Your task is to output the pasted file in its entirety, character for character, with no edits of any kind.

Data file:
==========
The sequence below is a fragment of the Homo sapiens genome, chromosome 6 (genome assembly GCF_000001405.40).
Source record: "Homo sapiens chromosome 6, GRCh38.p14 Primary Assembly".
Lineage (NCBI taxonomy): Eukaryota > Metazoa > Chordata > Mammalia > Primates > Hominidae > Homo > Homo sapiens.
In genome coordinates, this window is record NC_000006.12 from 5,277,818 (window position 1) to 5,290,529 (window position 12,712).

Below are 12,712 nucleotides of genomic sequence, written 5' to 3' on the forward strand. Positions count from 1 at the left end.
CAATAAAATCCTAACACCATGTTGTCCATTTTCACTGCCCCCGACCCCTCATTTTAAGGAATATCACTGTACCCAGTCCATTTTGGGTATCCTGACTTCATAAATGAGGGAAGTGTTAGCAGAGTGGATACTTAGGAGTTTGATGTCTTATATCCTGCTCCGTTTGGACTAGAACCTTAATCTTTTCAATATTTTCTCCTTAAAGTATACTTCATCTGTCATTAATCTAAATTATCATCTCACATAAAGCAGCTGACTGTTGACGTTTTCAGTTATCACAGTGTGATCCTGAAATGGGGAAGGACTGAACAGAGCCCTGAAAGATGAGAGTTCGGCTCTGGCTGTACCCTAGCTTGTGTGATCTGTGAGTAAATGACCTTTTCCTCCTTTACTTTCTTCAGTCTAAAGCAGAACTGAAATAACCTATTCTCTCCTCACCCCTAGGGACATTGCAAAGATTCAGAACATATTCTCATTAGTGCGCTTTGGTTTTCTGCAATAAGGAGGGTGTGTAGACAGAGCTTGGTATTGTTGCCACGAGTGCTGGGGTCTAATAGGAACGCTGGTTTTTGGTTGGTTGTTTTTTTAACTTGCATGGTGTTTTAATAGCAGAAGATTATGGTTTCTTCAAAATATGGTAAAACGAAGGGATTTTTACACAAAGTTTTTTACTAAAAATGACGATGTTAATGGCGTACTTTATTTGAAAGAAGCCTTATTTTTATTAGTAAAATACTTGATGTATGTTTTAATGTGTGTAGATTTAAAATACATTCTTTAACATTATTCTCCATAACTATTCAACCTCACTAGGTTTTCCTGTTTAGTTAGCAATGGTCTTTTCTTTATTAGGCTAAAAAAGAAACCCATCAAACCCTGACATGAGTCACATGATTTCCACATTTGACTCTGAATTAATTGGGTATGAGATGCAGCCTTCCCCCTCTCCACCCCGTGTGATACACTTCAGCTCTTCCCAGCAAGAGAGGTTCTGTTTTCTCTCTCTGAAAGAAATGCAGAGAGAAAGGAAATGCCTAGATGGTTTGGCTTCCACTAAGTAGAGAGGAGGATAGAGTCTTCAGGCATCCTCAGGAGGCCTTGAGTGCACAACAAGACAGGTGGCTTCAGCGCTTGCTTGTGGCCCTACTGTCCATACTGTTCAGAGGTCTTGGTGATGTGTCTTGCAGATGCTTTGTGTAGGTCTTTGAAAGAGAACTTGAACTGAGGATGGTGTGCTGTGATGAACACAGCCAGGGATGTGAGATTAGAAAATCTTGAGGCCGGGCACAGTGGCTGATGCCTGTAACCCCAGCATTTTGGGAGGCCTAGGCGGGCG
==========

The sequence below is a fragment of the Homo sapiens genome, chromosome 6 (genome assembly GCF_000001405.40).
Source record: "Homo sapiens chromosome 6, GRCh38.p14 Primary Assembly".
Lineage (NCBI taxonomy): Eukaryota > Metazoa > Chordata > Mammalia > Primates > Hominidae > Homo > Homo sapiens.
In genome coordinates, this window is record NC_000006.12 from 5,277,818 (window position 1) to 5,290,529 (window position 12,712).

Below are 12,712 nucleotides of genomic sequence, written 5' to 3' on the forward strand. Positions count from 1 at the left end.
CAATAAAATCCTAACACCATGTTGTCCATTTTCACTGCCCCCGACCCCTCATTTTAAGGAATATCACTGTACCCAGTCCATTTTGGGTATCCTGACTTCATAAATGAGGGAAGTGTTAGCAGAGTGGATACTTAGGAGTTTGATGTCTTATATCCTGCTCCGTTTGGACTAGAACCTTAATCTTTTCAATATTTTCTCCTTAAAGTATACTTCATCTGTCATTAATCTAAATTATCATCTCACATAAAGCAGCTGACTGTTGACGTTTTCAGTTATCACAGTGTGATCCTGAAATGGGGAAGGACTGAACAGAGCCCTGAAAGATGAGAGTTCGGCTCTGGCTGTACCCTAGCTTGTGTGATCTGTGAGTAAATGACCTTTTCCTCCTTTACTTTCTTCAGTCTAAAGCAGAACTGAAATAACCTATTCTCTCCTCACCCCTAGGGACATTGCAAAGATTCAGAACATATTCTCATTAGTGCGCTTTGGTTTTCTGCAATAAGGAGGGTGTGTAGACAGAGCTTGGTATTGTTGCCACGAGTGCTGGGGTCTAATAGGAACGCTGGTTTTTGGTTGGTTGTTTTTTTAACTTGCATGGTGTTTTAATAGCAGAAGATTATGGTTTCTTCAAAATATGGTAAAACGAAGGGATTTTTACACAAAGTTTTTTACTAAAAATGACGATGTTAATGGCGTACTTTATTTGAAAGAAGCCTTATTTTTATTAGTAAAATACTTGATGTATGTTTTAATGTGTGTAGATTTAAAATACATTCTTTAACATTATTCTCCATAACTATTCAACCTCACTAGGTTTTCCTGTTTAGTTAGCAATGGTCTTTTCTTTATTAGGCTAAAAAAGAAACCCATCAAACCCTGACATGAGTCACATGATTTCCACATTTGACTCTGAATTAATTGGGTATGAGATGCAGCCTTCCCCCTCTCCACCCCGTGTGATACACTTCAGCTCTTCCCAGCAAGAGAGGTTCTGTTTTCTCTCTCTGAAAGAAATGCAGAGAGAAAGGAAATGCCTAGATGGTTTGGCTTCCACTAAGTAGAGAGGAGGATAGAGTCTTCAGGCATCCTCAGGAGGCCTTGAGTGCACAACAAGACAGGTGGCTTCAGCGCTTGCTTGTGGCCCTACTGTCCATACTGTTCAGAGGTCTTGGTGATGTGTCTTGCAGATGCTTTGTGTAGGTCTTTGAAAGAGAACTTGAACTGAGGATGGTGTGCTGTGATGAACACAGCCAGGGATGTGAGATTAGAAAATCTTGAGGCCGGGCACAGTGGCTGATGCCTGTAACCCCAGCATTTTGGGAGGCCTAGGCGGGCG